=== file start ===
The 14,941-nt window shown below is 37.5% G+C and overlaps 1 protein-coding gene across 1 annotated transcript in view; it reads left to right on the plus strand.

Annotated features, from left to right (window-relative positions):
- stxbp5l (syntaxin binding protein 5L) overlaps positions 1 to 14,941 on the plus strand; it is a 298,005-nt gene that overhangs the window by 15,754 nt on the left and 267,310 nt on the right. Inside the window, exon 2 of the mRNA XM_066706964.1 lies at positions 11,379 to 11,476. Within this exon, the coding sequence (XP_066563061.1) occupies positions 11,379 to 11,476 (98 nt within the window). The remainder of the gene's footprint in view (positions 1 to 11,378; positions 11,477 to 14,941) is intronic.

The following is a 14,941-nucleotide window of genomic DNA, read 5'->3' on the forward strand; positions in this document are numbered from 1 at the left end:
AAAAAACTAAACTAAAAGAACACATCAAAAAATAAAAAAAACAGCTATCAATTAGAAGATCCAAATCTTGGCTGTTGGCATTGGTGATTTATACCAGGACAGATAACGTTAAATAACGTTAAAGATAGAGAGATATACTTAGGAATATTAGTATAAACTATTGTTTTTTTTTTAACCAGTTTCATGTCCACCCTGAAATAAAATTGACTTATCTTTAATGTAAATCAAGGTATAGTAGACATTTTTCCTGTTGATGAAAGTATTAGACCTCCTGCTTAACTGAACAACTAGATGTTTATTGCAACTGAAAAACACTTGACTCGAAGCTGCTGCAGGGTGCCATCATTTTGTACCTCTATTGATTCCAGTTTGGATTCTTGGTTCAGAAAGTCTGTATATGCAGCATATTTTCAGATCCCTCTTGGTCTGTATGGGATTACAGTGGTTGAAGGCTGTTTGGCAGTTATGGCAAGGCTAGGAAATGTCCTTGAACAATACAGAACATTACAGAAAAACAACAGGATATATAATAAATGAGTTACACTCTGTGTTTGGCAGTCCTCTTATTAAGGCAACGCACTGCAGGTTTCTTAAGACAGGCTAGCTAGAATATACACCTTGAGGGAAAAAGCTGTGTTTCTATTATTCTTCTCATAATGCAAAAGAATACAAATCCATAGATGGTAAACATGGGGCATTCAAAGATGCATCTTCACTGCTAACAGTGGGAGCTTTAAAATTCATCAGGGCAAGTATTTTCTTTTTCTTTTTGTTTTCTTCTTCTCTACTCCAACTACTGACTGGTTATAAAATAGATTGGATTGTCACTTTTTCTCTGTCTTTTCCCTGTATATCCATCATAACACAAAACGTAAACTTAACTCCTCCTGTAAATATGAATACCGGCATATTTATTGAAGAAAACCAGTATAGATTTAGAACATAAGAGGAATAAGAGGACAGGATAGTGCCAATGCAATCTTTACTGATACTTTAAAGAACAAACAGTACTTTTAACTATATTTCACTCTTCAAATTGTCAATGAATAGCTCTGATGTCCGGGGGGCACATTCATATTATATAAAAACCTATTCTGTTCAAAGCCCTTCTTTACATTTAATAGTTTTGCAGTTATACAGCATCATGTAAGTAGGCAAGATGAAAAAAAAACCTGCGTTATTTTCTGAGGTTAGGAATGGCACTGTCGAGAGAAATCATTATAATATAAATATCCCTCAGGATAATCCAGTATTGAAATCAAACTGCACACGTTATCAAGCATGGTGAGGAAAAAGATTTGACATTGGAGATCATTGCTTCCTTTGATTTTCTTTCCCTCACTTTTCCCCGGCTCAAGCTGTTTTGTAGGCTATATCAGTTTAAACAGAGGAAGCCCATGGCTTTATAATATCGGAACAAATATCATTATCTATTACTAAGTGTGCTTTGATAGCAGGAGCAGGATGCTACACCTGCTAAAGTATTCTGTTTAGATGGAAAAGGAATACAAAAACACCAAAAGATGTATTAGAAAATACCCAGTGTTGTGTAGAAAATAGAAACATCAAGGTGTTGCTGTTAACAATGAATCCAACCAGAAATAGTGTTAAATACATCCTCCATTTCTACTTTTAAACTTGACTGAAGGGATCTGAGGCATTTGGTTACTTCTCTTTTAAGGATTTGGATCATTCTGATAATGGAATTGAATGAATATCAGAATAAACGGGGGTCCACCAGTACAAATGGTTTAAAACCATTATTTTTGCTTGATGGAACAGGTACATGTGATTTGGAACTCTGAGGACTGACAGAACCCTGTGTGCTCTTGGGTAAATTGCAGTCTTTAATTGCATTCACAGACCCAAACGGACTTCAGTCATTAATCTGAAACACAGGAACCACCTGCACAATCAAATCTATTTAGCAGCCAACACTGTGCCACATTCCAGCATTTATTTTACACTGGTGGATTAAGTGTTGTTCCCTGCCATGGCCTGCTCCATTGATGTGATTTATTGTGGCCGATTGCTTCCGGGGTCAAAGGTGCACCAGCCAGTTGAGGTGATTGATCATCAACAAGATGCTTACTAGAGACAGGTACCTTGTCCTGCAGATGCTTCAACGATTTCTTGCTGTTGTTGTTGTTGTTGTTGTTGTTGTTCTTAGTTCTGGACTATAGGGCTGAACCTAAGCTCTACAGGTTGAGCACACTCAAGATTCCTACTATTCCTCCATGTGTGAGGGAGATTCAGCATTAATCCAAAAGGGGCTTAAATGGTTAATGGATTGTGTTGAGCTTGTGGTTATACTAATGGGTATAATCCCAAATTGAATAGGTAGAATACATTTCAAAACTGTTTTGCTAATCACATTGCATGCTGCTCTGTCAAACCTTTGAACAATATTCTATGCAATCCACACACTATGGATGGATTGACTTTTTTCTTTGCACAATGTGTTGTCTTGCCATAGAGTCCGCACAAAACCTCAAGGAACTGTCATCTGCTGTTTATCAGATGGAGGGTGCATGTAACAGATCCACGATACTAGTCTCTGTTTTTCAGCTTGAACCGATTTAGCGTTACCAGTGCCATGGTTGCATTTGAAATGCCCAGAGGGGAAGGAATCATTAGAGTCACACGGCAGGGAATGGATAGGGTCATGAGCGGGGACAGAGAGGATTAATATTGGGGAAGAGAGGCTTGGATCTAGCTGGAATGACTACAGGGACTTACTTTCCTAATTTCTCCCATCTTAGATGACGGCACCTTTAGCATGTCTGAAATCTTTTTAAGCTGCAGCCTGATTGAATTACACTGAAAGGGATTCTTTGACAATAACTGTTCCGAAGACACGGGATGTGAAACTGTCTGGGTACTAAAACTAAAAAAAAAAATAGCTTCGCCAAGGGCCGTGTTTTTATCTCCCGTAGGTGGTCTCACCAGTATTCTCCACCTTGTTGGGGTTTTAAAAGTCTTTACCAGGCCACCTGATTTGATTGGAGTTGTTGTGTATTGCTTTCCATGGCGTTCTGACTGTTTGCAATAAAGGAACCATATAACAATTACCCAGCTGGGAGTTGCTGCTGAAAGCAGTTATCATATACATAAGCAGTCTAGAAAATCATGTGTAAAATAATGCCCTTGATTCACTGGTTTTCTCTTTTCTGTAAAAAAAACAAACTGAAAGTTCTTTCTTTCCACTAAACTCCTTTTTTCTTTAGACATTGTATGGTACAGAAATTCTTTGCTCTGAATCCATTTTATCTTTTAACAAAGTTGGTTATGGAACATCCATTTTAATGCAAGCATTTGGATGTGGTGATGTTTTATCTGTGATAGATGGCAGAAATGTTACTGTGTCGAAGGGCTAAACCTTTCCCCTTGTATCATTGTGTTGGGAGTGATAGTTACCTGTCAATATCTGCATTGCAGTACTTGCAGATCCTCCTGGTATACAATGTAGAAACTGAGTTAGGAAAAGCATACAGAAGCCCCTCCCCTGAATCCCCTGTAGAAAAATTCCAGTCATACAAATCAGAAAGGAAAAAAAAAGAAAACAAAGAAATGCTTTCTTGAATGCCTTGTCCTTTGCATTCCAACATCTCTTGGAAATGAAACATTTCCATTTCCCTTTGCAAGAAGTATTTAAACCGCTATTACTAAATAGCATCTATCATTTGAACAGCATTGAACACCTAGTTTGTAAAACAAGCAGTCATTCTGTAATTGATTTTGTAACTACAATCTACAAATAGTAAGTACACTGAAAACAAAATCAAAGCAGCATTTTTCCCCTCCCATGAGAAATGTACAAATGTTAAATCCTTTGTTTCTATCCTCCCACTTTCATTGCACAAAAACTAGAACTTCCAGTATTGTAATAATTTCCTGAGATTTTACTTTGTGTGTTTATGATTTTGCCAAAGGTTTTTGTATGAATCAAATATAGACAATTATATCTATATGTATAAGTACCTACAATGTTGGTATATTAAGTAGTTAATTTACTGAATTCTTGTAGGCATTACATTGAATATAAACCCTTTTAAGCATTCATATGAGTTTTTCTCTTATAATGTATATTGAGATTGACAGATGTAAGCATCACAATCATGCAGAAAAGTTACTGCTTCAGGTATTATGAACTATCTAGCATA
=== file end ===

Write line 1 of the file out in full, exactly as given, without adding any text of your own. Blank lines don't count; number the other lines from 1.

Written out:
The 14,941-nt window shown below is 37.5% G+C and overlaps 1 protein-coding gene across 1 annotated transcript in view; it reads left to right on the plus strand.